On another note, last night I was perusing through etsy's "unheated citrine" items and stumbled upon a woman calling herself a sage who is selling the prime example of heat-treated amethyst.  She states that it is untreated, but it is obviously heat-treated amethyst.  It couldn't be more obvious.  The shape is dog-toothed, the color is burnt orange, there is tons of white, the tips were dark and the base was opaque white and there was the telltale crackled appearance of a low budget and haphazardly performed heat-treatment.  I assumed she did not know the difference, so I sent her this message:

"Hi. I stumbled across your stones. I'm really sorry to inform you of this, but it is heat-treated amethyst, not untreated citrine. I just thought you should know. Good luck.


She wrote this back to me:

"Jen, thanks! I actually teach a course on stones and discuss the differences between HT amethyst and citrine. Some may not know, however, so it's good that you're aware and spreading the info. All of my tumbled and my raw pieces that are not points are untreated. I buy directly from the mines in Brazil.

Blessings, Athena"

I got a sick feeling in my gut when I read her message.  Heat-treatment is typically done at the amethyst mines.  I'm not sure if she is dishonest or just uninformed, but in any case I think it is the responsibility of a vendor to be educated about what they are selling, and be certain that their claims are accurate.  And I feel a bit dismayed that she is "educating" people.  I really don't like it when people dole out bullshit like it should be faceted and set in jewelry.  So just please BE VERY LEERY, folks.  Check out The Quartz Page if you want to read more a more technical and science-y explanation of citrine.  This guy really knows his stuff. 

So, in an effort to support and reward those honest and knowledgeable etsy sellers that are selling the real deal, I have compiled a new list of citrine items so that you have not only my store to shop in, but also some others:  These are the only real citrine tumbled stones I have ever seen and the price is unbeatable...lower than what many folks are selling heated amethyst for.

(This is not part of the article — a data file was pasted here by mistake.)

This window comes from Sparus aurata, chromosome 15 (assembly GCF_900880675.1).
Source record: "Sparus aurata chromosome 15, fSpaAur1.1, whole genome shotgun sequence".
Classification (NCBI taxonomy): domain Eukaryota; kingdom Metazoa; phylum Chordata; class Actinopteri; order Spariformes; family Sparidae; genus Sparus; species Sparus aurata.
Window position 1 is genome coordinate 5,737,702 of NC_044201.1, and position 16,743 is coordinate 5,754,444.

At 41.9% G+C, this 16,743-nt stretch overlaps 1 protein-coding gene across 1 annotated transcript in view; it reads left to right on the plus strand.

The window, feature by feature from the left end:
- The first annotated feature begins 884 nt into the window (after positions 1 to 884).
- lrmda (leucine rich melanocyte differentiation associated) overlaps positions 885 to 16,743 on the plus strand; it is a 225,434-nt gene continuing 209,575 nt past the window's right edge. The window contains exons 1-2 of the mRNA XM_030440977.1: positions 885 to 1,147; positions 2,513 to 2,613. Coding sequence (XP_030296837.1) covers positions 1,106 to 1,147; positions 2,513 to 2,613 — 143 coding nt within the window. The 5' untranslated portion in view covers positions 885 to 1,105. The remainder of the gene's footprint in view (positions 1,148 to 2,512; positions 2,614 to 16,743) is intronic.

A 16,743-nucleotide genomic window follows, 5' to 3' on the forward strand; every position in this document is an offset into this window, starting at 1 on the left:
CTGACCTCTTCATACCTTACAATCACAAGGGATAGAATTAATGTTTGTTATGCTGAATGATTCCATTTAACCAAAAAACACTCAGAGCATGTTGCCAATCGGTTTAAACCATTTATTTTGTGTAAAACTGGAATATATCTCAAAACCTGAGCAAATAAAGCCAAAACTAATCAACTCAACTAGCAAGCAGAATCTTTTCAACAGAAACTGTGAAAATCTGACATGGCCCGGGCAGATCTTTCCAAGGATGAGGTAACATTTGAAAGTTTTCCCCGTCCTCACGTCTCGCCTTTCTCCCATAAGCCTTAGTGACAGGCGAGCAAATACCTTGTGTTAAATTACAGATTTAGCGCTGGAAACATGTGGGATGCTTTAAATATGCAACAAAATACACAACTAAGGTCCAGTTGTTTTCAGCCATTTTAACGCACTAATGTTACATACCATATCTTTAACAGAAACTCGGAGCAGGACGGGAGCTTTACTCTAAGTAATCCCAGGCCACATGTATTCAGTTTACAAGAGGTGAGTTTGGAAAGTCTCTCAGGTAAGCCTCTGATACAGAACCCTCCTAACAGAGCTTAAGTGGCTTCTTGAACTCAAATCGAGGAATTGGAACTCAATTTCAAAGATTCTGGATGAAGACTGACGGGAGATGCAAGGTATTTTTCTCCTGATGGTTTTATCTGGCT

Raw Crystals:

PureSpiritCrystals currently has 5 raw whole citrine crystals for sale at very competitive prices:

This shop also has broken pieces at a very, very low price.

These links go to lovely, real, untreated faceted citrine crystals:
These are Citrine Pendants:


  1. Hello,

    Thank you for your post. It is very helpful for someone whose crystal shopping like me.

    According to your post (the picture), then this could be fake citrine:

    I already bought this one:

    and this one:

    What is your opinion about those 'citrine' on those links?

    I live outside US, and I usually shop on ebay (not very familiar with etsy), and please pardon my English.

    Thank you in advance. Elvie.

  2. Hi Elvie. Thank you for your comment. Your English is great. I looked at your links. Unfortunately, none of them are natural (aluminum) citrine, though the first strand of beads is quite lovely. All of these links are showing heat-treated amethyst/iron citrine, not natural (aluminum) citrine. You can tell by the amber color. Also, the tumbled stones have a lot of white. Aluminum citrine doesn't have much white at all - the lighter areas in the real thing are mostly clear, not an opaque white.

    These crystals will not have the same metaphysical properties as aluminum citrine, and are not self-cleaning, so you will need to cleanse and charge them regularly if you are intending on using them for metaphysical purposes. I do recommend getting real citrine if you are needing a stone for manifestation and activating the solar plexus chakra. I'm sorry I couldn't give you better news. Feel free to contact me if you have more questions or if I can do anything else for you. :)


  3. Hi,
    I'm just wondering if it's real citrine.

    It's not cheep. It does have some white on it. It doesn't look orange though. I wonder if they have come up with a new method to counterfeit the real stone. A lot of Chinese sellers have citrine on ebay which looks OK but I doubt it's real considering everything is made and faked in China. Thank you.

    1. Hi. Yes. This is a nice smoky citrine. Sorry that it has already sold.

      FYI: China is not a big supplier of heat-treated amethyst. The majority of HTA comes from Brazil. China however has a few places that produce real citrine. Sichuan is one of them.

      I feel I have to correct you on something. The majority of crystals coming from China are actually genuine, though there are some fakes and mislabeled items. Central Asia is actually rich beyond measure in rocks, minerals and artifacts. This includes China.